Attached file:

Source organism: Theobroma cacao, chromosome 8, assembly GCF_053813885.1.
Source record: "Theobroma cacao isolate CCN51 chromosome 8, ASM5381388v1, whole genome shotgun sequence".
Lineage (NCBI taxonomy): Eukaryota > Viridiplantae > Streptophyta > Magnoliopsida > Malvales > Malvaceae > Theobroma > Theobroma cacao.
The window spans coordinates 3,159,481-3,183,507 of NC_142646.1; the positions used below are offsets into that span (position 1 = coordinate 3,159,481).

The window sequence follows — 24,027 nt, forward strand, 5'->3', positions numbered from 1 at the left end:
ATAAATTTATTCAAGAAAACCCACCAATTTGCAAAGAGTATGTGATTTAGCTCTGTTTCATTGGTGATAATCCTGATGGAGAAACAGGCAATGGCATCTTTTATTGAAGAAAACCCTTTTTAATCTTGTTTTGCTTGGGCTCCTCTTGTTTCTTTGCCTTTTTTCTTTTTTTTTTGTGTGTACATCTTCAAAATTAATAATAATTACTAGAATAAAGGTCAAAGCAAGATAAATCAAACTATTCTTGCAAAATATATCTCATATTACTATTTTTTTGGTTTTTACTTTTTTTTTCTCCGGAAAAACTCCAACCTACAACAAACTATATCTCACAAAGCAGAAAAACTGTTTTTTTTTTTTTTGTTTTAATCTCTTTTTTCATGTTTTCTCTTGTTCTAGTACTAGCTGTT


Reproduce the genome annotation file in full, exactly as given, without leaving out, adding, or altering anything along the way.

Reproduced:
Source organism: Theobroma cacao, chromosome 8, assembly GCF_053813885.1.
Source record: "Theobroma cacao isolate CCN51 chromosome 8, ASM5381388v1, whole genome shotgun sequence".
Lineage (NCBI taxonomy): Eukaryota > Viridiplantae > Streptophyta > Magnoliopsida > Malvales > Malvaceae > Theobroma > Theobroma cacao.
The window spans coordinates 3,159,481-3,183,507 of NC_142646.1; the positions used below are offsets into that span (position 1 = coordinate 3,159,481).

The window sequence follows — 24,027 nt, forward strand, 5'->3', positions numbered from 1 at the left end:
ATAAATTTATTCAAGAAAACCCACCAATTTGCAAAGAGTATGTGATTTAGCTCTGTTTCATTGGTGATAATCCTGATGGAGAAACAGGCAATGGCATCTTTTATTGAAGAAAACCCTTTTTAATCTTGTTTTGCTTGGGCTCCTCTTGTTTCTTTGCCTTTTTTCTTTTTTTTTTGTGTGTACATCTTCAAAATTAATAATAATTACTAGAATAAAGGTCAAAGCAAGATAAATCAAACTATTCTTGCAAAATATATCTCATATTACTATTTTTTTGGTTTTTACTTTTTTTTTCTCCGGAAAAACTCCAACCTACAACAAACTATATCTCACAAAGCAGAAAAACTGTTTTTTTTTTTTTTGTTTTAATCTCTTTTTTCATGTTTTCTCTTGTTCTAGTACTAGCTGTT